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Cambridge Motorways, 1992

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I love poem I wrote to a girl I dated named Liz Humphries. Where is she now? I really don't know.

We rocketed that Clio from Norwich canon
Along the glistening fields buzzing
That little hacksaw engine through
Fizzing gear-throws.
Your right-hand drive on my left-hand mind
Left grinding notes at roundabouts.

We zipped, eating mouthfuls of sandwich, 
Tuna, from your long Fingers. 
The wind raced 
As roundabouts grew quicker 
And the sky threw dew 
Onto flashing wiper blades.

We were in Summer-heat, that Winter.
Me, freshly free from another
Dog-house stay on Valentine's day,
With you, escaping to Cambridgeshire
From your student cell to relive
A regatta day at the Blue-Boar:

Dark and musty pub. I was dizzy 
From wine from the bottle;
I stared, grabbed your hand,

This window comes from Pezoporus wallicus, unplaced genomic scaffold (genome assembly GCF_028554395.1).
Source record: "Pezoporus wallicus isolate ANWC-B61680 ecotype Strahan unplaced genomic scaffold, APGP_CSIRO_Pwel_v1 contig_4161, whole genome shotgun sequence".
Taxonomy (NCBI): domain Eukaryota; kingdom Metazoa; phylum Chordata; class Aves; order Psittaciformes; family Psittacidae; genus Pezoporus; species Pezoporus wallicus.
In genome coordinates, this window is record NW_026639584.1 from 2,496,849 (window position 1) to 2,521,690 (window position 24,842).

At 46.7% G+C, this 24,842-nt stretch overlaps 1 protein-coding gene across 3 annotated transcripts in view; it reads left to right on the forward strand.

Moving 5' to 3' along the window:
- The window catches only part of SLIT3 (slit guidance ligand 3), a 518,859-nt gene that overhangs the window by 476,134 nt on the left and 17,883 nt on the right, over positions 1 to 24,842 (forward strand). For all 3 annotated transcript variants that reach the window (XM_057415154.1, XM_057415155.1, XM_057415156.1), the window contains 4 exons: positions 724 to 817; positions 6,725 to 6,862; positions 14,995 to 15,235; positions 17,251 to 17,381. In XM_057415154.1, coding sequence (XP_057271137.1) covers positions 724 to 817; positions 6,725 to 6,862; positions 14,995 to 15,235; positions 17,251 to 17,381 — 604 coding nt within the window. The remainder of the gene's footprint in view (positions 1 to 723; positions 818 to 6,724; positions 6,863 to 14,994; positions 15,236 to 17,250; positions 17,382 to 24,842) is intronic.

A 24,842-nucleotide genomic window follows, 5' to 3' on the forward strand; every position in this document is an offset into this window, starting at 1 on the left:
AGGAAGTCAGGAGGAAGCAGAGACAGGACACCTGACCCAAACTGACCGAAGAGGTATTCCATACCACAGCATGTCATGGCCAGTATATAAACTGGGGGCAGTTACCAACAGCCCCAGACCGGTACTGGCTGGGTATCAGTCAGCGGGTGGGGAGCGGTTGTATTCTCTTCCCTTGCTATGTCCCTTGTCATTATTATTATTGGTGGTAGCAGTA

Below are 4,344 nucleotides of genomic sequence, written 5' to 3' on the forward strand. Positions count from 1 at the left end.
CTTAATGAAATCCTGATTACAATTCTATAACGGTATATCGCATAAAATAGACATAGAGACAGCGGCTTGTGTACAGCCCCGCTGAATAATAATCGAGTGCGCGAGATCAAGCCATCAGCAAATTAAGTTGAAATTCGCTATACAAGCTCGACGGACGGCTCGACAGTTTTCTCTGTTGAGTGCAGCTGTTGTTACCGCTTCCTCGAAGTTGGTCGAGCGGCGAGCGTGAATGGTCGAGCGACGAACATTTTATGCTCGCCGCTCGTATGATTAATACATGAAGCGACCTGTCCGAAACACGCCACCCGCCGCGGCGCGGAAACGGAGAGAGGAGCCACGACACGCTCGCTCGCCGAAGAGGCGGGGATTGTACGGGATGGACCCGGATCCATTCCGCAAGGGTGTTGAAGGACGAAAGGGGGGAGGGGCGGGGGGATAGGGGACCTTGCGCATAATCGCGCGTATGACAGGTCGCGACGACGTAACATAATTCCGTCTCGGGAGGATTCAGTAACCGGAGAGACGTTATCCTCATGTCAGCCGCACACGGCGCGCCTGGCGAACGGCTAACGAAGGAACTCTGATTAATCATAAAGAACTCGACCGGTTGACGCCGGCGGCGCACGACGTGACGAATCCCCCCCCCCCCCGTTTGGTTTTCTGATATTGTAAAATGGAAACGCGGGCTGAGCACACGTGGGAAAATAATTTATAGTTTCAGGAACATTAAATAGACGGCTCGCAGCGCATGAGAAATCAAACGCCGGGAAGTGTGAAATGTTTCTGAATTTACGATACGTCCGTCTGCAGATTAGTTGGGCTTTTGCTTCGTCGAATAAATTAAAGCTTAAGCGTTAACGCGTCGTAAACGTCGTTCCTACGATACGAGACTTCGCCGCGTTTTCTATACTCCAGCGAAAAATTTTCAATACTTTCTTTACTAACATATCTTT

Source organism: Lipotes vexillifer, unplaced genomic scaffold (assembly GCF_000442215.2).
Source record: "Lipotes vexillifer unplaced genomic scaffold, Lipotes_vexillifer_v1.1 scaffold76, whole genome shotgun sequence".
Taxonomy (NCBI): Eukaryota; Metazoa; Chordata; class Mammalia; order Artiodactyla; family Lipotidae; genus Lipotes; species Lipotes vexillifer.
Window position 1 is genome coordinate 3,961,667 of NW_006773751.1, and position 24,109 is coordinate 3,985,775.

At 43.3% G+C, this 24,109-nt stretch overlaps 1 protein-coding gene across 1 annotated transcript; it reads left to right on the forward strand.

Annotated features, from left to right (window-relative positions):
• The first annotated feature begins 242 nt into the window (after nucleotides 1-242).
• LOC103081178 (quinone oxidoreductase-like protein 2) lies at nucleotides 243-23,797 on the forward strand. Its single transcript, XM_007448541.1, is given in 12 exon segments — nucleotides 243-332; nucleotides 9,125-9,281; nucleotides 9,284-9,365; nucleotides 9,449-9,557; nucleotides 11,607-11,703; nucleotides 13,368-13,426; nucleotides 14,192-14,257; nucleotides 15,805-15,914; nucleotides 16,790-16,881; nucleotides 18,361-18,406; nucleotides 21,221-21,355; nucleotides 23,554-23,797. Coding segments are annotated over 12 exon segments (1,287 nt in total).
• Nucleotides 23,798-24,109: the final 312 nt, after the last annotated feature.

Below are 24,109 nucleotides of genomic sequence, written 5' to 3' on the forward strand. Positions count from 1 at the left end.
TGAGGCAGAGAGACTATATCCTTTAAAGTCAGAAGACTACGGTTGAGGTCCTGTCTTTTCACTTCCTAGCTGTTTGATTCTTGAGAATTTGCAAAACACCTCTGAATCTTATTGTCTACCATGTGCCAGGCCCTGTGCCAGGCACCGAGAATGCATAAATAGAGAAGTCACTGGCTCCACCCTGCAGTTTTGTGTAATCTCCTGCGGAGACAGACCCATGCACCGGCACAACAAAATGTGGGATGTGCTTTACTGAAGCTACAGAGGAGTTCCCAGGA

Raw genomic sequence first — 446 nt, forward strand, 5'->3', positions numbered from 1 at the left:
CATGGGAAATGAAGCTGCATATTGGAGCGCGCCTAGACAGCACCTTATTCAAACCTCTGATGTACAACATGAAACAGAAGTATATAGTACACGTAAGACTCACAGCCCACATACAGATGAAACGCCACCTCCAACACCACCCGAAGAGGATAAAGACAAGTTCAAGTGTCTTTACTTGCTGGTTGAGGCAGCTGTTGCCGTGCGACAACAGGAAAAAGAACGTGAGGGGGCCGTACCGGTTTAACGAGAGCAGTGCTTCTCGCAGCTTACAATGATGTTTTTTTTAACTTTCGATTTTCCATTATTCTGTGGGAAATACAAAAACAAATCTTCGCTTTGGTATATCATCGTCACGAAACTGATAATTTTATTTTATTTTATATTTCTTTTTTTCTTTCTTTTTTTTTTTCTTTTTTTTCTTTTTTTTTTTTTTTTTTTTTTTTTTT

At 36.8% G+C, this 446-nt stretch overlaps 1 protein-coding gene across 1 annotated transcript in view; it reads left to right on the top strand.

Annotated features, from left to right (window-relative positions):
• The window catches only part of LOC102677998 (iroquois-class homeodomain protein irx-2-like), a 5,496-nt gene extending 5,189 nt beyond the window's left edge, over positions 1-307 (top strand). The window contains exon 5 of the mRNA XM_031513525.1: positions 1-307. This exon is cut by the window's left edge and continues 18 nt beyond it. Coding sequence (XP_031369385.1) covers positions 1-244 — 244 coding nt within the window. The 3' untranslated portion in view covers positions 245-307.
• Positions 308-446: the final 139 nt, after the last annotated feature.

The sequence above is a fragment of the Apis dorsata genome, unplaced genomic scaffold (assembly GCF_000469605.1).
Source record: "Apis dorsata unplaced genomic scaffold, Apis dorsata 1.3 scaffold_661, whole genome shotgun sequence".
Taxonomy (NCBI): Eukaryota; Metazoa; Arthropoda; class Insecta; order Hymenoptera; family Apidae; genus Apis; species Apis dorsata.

And admitted desire. 
You squirmed and said: 

You're not behaving English.

The fields burned past us like the 
Renault's petrol and I could see
Your delighted fear as I pushed 
The sub-compact hard down meagre
Motorways. Pushing always harder
Just to hear your thrill, preferring 
To keep moving so I could clasp
Your wriggling body.

The horse pastures reminded you 
Of family outings and motor trips 
But they shall forever remind me 
Of your crinkled lines of happiness
And the dollops of mayonnaise 
I licked from your fingers; 
The curve of your hip in the seat
And your warnings to be nice to
Our Little Car.

My heart raced the engine 
As the glazed asphalt skimmed tyres, 
And, worn from savage
Down-shifts, we stopped at that
Sterile convenience store 
(you for the loo and me for
Sugary-sweet drinks.)

We savoured those Cokes,
Sipping the biting bubbles and
You cursed my clutch when the can,
Perched on the dash, fell and spewed
Its molasses onto your virgin jeans.
(Why the dash?, I asked, you know 
I can't drive your cars.)

Our journey ended in the muddled
Dizziness of Cambridge, its one-way 
Streets and complicated thoroughfares
Favoured the locals. The green and blue
Tin signs beckoned us along damp
Brownstones, past jutting spires 
Of King's College and the worn wood façades 
of Antique bookshops.

Students, slumped in tweeds,
Peddled three-speeds that blocked
Trickling traffic ways. Heady scholarship 
Humbled and loaned us 
The intent look of intellectuals 
As we pondered what culture we'd consume 
Before we consumed each other 
In a room at the Cambridge Hotel.

©1993 chris abraham
Feb 18, 1993 12:00 AM